Knights in the Nightmare Perfect Audio Collection
Catalog Number: VGCD-0147
Released On: September 26, 2008
Composed By: Shigeki Hayashi
Arranged By: Shigeki Hayashi
Published By: 5pb.Records
Recorded At: N/A
Format: 2 CDs
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Disc One
01 - From the Ancient Castle Drawing Midnight
02 - Knights in the Nightmare
03 - Gravenir Knights
04 - Thus Spoke...
05 - Gossip
06 - Audience
07 - Moonlit Night
08 - Secret Talk
09 - Preparing for Action
10 - Tension
11 - Sorrow
12 - Fate
13 - Raid
14 - The Arrival of Evil
15 - Sortie Formation
16 - Endless Offense and Defense
17 - Hopeless Defeat
18 - Bad End
19 - Epilogue ~ Midnight Already...
20 - Knights Organization
21 - Monologue Behind Closed Doors
22 - The Resolute Valkyrie
23 - Peace
24 - Unrest
25 - The Witch Yelma's Secret Schemes
26 - Serious
27 - The Pride of the Tiamat Dragon Race
28 - Promotion
29 - Dark King
30 - Confrontation
31 - The Glory of Victory
32 - Recollections of the Soul
33 - Good End
34 - Honorary Knights Biographies
35 - Epilogue ~ Midnight Before Long...
36 - Tactics Instruction
37 - Tactics Book
38 - A Certain Country's Princess Tactics Instruction
39 - Are you READY...
40 - Take a CHANCE!
41 - VS Boss Enemy
42 - to be Continued...
43 - Lose
44 - Win
45 - Clear!
46 - JOIN IN!
48 - Quality Up
49 - Level Up
50 - Tran-Soul
51 - Ep.1-2-4 Fantasia (Bonus Track)
Total Time:

Disc Two
01 - Battle in the Abandoned Church
02 - Battle in the Deep Forest of Valde
03 - Clash with the Werewolf Jamie
04 - Battle at the Lakeside Town of Regnieburg
05 - Battle at the Lakeside Wharf
06 - Maria Sortie!
07 - Meria Sortie!
08 - Clash with Rivulia the Judgement
09 - Battle at Fort Gerhardt
10 - Clash with the Black Knight Gunther
11 - Battle at Larna Highway
12 - Clash with the Beast King Daedalus
13 - Battle at the Entrance
14 - Clash with the Fallen Angel Melissa
15 - Clash with the Seraph Marietta
16 - Battle in the Ancient Castle of Aventheim
17 - Clash with the Giant God Scoppio
18 - Clash with the Magic Swordsman Leonil
19 - Clash with the Sharpshooter Aqulienne
20 - Clash with Lord Capehorn
21 - Moonlight Fallen Angel Battles
22 - Moonlight Seraph Battles
23 - Battle in the Royal Mausoleum
24 - Battle in the Cemetery of Seitzbach
25 - Clash with the Immortal Virgo
26 - Clash with the Witch Vinya
27 - Battle in the Land of Cantolounn
28 - Clash with Cursed Pische
29 - Battle at the Lagoon
30 - Clash with the Servant Sakit
31 - Battle in the Sanctuary
32 - Clash with the Imperial Princess Arlie
33 - Battle in the Phantom Labyrinth
34 - Clash with the Dark King Zolgonark
35 - Clash with the Newborn Melod Melgis
36 - Final Decisive Battle to Destruction
37 - Heaven's Gate Final Decisive Battle
38 - Returning Stronger than Before!
39 - Battle Training for the Knights
Total Time:

Shigeki Hayashi has been working almost exclusively with developer Sting for some time now. His frantic, fast-paced tunes on past games Riviera and Yggdra Union have earned him some reputation. Unfortunately, I fear that his reputation will soon mimic that of a man with whom many have love/hate relationships: Motoi Sakuraba.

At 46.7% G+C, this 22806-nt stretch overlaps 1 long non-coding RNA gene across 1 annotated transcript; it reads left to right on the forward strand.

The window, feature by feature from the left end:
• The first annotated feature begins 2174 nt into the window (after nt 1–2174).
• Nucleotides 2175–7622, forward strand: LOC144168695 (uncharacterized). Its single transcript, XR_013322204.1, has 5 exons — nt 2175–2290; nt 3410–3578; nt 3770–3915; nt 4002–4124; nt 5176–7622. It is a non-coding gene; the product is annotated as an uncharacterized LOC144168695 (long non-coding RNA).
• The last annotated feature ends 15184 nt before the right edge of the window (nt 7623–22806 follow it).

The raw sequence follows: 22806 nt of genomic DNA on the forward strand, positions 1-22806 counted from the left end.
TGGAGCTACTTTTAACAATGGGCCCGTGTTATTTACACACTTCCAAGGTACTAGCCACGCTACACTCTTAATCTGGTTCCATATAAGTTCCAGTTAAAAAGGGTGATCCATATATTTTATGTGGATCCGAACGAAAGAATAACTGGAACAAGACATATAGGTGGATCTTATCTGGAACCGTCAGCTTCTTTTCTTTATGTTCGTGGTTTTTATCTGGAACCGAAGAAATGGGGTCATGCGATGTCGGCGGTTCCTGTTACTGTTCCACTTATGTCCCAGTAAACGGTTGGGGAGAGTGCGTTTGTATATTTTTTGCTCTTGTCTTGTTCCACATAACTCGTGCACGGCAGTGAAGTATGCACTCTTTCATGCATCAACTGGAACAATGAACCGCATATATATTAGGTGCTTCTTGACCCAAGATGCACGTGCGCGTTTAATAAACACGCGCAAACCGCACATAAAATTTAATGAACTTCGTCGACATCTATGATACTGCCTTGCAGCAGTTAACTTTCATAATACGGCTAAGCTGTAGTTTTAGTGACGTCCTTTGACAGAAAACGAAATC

There are two reasons that the Knights in the Nightmare soundtrack invites the comparison. First of all, Hayashi sounds a good bit like Sakuraba. Synthy prog-rock with synth choirs and a heavy emphasis on drum&bass...that's definitely the Sakuraba formula. Hayashi has the added disadvantage of writing music for limited platforms (GBA/DS). The second reason Hayashi seems to be morphing into Sakuraba is that this soundtrack sounds so similar to Riviera and Yggdra Union, it's difficult to tell the three apart. The first few times you hear a Sakuraba score, you may think "wow, this is pretty cool, I'm impressed!" But after hearing the 200th song from him that sounds just like the first, the admiration turns to loathing. I fear that Hayashi is going down this same path. Is he a one-trick pony? I don't know. But this soundtrack doesn't help in his defense.

Even within itself, it seems the music is repetitious. Having played the game extensively, I was shocked to find the soundtrack would fill two discs, with a total of 90 different tracks (including about a dozen "jingles"). Playing through the game, I felt like there couldn't have been more than a dozen pieces of music written. Apparently, I wasn't paying attention.

The first disc contains music that can be played at any point throughout the game. Standard battle themes, as well as the re-used (and, dare I say, overused) music for the game's many short dialogue-based cut scenes, are found on the first disc. The second disc, which I consider to be far superior, is a chronological breakdown of special themes for the battles (including specific tunes for boss battles). These "one-and-done" pieces are what really shine; unfortunately, in the context of the game, you don't get to hear them enough to enjoy them. With the soundtrack at your side, said problem is naturally resolved.

I'm still a fan of Shigeki Hayashi's work, even with the tinny, grainy sounds that are produced through the hardware. But if this trend continues, and Hayashi doesn't start bringing some variation to his subsequent soundtracks that allow them to stand out, it could be a detriment to Sting's future games, and to Hayashi's credibility. For now, I give the Knights in the Nightmare soundtrack mild recommendations, with the caveat that fans familiar with the "Dept. Heaven" series can expect more of the same here. You decide for yourself whether that's good or bad news.

Reviewed by: Patrick Gann


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